Last fall, as NASA's celebrated Cassini spacecraft spiraled toward its final, fatal descent into Saturn's clouds, astrochemist Morgan Cable couldn't help but shed a tear for the school-bus-size orbiter, which became a victim of its own success.

Early in its mission, while flying past Saturn's ice-covered moon Enceladus, Cassini discovered jets of ice and saltwater gushing from cracks in the south pole — a sign that the body contained a subsurface ocean that could harbor life. When the orbiter began to run low on fuel, it smashed itself into Saturn rather than risk a wayward plunge that would contaminate the potentially habitable world.

Now, from beyond the grave, the spacecraft has offered yet another prize for scientists. New analysis of Cassini data suggests those icy plumes shooting into space contain complex organic compounds — the essential building blocks of living beings.

The fact that an aging orbiter not designed for life detection was able to sense these molecules — which are among the largest and most complex organics found in the solar system — makes the icy moon an even more tantalizing target in the search for extraterrestrial life, said Cable, a research scientist at the Jet Propulsion Laboratory who was not involved in the new research.

“This is a powerful study with a powerful result,” she said.

The findings published Wednesday in the journal Nature rely on data collected by two Cassini instruments — the Cosmic Dust Analyzer and the Ion and Neutral Mass Spectrometer — as the spacecraft flew through Saturn's outermost ring and the plumes of Enceladus (pronounced “en-SELL-a-dus”).

Previous research using these instruments has detected small organic molecules such as methane, which consists of four hydrogen atoms attached to a single carbon. The INMS has also detected molecular hydrogen — a chemical characteristic of hydrothermal activity that provides important fuel for microbes living around seafloor vents on Earth.

The molecules reported in the new Nature paper are “orders of magnitude” larger than anything that's been seen before, according to lead author Frank Postberg, a planetary scientist at the University of Heidelberg in Germany. There were stable carbon ring structures known as aromatics as well as chains of carbon atoms linked to hydrogen, oxygen, maybe even nitrogen.

Some of the molecules sensed by the CDA were so large that the instrument couldn't analyze them. This suggests the organics Cassini found are only fragments of even bigger compounds, Postberg said. There may well be huge polymers — many-segmented molecules such as those that make up DNA and proteins — still waiting to be discovered.

“We astrobiologists get excited about larger molecules and that sort of thing because it means that something is building upon itself and making itself more complex,” said Kate Craft, a planetary scientist at Johns Hopkins University Applied Physics Laboratory who was not involved in the research.

The molecules Cassini has detected may be produced abiotically — without the involvement of life. But they are also the kinds of compounds that microbes on Earth like to eat, and they might even be byproducts of microbial metabolisms. 

“Put it this way, if they did all these tests and didn't see these larger molecules, [Enceladus] wouldn't seem to be habitable,” Craft said. “But these findings . . . are reason to say, 'Hey, we need to go back there and take a lot more data.' "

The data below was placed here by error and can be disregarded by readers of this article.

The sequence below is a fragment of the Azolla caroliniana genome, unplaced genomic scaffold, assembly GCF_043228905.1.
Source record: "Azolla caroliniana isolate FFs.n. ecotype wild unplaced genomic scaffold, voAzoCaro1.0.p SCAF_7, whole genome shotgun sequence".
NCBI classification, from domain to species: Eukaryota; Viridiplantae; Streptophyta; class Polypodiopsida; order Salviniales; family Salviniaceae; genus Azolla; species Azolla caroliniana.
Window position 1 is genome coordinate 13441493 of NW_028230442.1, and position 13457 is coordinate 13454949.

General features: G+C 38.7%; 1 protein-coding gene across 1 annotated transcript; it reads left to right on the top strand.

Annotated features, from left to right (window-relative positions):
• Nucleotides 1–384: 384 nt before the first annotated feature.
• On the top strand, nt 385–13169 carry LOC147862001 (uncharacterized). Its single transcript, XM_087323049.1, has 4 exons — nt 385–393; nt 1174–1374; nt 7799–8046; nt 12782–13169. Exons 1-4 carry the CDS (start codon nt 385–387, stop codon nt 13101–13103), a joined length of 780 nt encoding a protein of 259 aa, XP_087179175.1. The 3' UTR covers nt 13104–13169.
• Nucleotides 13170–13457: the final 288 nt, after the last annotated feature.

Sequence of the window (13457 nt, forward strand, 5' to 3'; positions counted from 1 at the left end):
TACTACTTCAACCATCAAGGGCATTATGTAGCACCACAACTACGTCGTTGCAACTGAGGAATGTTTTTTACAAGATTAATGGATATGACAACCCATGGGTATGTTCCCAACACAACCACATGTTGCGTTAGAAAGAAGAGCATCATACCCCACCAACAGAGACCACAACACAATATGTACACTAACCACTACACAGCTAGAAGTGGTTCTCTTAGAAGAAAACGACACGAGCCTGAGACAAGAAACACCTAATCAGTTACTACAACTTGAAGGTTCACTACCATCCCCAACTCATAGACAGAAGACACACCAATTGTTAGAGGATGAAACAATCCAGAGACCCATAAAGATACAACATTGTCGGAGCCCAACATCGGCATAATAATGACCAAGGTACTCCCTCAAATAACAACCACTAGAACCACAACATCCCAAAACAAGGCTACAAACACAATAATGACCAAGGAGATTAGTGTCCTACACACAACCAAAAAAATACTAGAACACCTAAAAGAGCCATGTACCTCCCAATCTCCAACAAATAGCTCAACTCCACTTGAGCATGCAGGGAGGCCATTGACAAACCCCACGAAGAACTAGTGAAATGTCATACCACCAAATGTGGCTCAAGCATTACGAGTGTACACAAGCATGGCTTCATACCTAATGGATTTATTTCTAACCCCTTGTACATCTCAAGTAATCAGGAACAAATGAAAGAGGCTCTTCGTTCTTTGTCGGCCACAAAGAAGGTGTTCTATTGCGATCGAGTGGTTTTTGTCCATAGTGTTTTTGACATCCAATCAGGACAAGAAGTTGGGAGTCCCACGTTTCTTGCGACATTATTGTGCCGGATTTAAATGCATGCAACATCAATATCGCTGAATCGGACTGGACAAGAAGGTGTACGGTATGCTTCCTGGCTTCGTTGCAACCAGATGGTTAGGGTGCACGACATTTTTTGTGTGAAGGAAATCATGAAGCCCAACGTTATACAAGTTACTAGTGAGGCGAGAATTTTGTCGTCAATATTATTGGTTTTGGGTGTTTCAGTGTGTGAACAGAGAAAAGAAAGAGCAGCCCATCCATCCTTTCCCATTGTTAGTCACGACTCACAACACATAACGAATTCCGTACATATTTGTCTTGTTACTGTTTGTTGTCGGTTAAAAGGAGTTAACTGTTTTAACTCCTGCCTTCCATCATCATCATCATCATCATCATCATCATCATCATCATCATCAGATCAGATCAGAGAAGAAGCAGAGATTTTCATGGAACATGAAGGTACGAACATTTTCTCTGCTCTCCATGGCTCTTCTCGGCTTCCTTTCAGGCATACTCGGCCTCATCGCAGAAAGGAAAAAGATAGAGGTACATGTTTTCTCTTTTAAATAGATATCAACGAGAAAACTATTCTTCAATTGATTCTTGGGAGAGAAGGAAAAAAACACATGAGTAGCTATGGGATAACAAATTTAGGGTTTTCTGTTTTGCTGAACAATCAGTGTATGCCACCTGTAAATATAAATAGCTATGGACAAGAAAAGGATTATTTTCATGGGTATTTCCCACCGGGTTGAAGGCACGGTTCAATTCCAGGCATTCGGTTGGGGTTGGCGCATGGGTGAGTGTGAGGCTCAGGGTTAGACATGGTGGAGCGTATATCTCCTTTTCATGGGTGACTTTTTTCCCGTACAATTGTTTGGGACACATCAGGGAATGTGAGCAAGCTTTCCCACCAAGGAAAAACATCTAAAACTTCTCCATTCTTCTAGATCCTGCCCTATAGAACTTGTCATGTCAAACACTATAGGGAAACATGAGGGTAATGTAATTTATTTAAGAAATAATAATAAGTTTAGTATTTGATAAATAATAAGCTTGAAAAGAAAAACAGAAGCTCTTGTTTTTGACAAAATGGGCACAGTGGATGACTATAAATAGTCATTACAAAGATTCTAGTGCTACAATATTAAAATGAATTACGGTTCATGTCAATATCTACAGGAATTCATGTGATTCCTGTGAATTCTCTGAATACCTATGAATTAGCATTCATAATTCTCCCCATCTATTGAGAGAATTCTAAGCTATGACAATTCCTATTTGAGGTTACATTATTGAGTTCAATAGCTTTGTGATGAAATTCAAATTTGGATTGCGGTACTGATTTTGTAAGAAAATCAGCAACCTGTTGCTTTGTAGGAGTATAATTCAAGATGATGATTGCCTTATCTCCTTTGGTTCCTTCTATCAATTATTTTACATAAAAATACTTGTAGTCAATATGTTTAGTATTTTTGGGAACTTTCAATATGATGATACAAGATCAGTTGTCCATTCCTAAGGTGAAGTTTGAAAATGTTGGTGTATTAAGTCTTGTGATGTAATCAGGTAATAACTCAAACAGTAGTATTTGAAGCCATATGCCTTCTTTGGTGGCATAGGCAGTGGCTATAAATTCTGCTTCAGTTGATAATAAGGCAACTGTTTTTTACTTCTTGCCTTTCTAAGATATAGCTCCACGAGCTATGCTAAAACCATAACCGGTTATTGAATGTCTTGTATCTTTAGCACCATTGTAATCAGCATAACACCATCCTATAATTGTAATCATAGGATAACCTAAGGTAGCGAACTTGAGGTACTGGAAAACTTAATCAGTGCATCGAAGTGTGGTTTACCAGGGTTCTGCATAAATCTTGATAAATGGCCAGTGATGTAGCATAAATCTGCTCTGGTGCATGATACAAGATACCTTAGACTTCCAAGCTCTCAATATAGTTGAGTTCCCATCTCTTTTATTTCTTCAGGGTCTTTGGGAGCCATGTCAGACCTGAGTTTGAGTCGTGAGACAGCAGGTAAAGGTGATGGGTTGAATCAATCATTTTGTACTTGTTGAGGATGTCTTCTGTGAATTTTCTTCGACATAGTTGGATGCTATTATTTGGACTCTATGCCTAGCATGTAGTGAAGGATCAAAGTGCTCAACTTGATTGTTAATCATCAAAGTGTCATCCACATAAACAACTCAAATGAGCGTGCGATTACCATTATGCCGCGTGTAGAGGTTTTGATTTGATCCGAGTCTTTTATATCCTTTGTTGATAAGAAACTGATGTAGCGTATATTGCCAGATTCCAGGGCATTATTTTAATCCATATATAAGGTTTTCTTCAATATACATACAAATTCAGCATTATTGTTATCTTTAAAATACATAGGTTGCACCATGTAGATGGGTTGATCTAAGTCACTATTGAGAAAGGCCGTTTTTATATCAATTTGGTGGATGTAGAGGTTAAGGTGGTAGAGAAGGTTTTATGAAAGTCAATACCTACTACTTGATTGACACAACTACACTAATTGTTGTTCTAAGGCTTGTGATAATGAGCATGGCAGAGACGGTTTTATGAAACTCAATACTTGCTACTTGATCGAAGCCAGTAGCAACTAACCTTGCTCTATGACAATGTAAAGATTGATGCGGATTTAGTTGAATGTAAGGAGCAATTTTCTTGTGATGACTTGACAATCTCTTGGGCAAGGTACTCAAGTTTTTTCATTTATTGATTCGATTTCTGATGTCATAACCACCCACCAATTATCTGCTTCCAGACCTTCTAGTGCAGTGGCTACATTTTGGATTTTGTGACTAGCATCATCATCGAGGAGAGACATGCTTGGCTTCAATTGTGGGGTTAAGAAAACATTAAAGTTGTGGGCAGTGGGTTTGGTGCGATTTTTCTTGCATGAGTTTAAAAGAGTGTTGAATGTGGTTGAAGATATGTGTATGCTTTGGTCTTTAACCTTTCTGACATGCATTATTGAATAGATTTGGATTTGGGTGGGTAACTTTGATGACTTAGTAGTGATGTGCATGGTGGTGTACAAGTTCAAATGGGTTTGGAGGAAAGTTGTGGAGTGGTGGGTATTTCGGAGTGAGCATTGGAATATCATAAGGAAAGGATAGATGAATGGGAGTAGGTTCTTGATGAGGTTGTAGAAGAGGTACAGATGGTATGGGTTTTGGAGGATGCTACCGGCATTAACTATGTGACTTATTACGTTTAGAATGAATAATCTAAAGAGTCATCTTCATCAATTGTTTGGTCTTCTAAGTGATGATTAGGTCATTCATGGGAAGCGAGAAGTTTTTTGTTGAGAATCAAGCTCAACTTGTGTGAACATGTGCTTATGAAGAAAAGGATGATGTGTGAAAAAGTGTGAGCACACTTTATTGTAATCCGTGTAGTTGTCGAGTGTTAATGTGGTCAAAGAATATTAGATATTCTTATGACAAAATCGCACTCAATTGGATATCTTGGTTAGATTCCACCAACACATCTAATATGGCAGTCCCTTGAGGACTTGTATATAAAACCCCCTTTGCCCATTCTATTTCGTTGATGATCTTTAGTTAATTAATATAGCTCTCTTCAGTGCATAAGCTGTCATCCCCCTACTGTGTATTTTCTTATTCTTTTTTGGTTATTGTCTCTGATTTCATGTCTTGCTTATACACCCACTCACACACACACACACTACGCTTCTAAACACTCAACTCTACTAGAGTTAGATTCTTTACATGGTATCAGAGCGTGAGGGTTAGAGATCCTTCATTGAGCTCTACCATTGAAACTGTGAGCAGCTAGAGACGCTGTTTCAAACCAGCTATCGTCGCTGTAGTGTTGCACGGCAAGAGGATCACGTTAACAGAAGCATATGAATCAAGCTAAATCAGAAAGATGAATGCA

Scientists believe the gravitational influence of Saturn squeezes and flexes the porous, rocky material at Enceladus's core, generating heat. That heat allows for chemical interactions between the salty ocean and the seafloor. On Earth, such water-rock interactions provide fuel for chemotrophs — organisms that obtain energy by breaking down chemicals in their environments — and support vast ecosystems in the ocean's deepest, darkest depths.

Postberg and his colleagues propose that the organic molecules generated in Enceladus's ocean's depths eventually float to the surface, where they form a thin film just beneath the planet's icy crust.

Earth's oceans are capped by a similar film, they note — a millimeter-thick blanket of tiny microbes and organic matter that serves as an important interface between sea and sky. Research shows this layer helps drive weather; as bubbles burst from breaking waves, particles from the film are lifted into the air, where they provide a nucleus around which water can condense to form clouds and fog.

A similar process on the surface of Enceladus's ocean may form ice crystals with organics at their core, Postberg said. These grains are then sucked upward through cracks in the moon's crust called “tiger stripes” and then flung into the vacuum of space.

Enceladus's plumes are extremely tenuous — more like a thin veil than a jet from a fire hose — and scientists have questioned whether a spacecraft flying through the spray would be able to collect enough organics to draw conclusions about their origin.

This result, Postberg said, shows Enceladus “is kind to us and delivers its organic inventory in high concentrations into space.”

Cable is deputy project scientist for a concept called Enceladus Life Finder, which would use more advanced instruments than the ones on Cassini to sample the plume during flybys. The mission has not been funded by NASA, and the space agency  has no projects in development to return to Enceladus.

She, Postberg and Craft expressed hope that this latest finding would generate interest in a new mission to the icy moon.

“Enceladus is screaming at us that it has all the ingredients for life as we know it: water, chemistry, organics,” Cable said. “We have to go back.”

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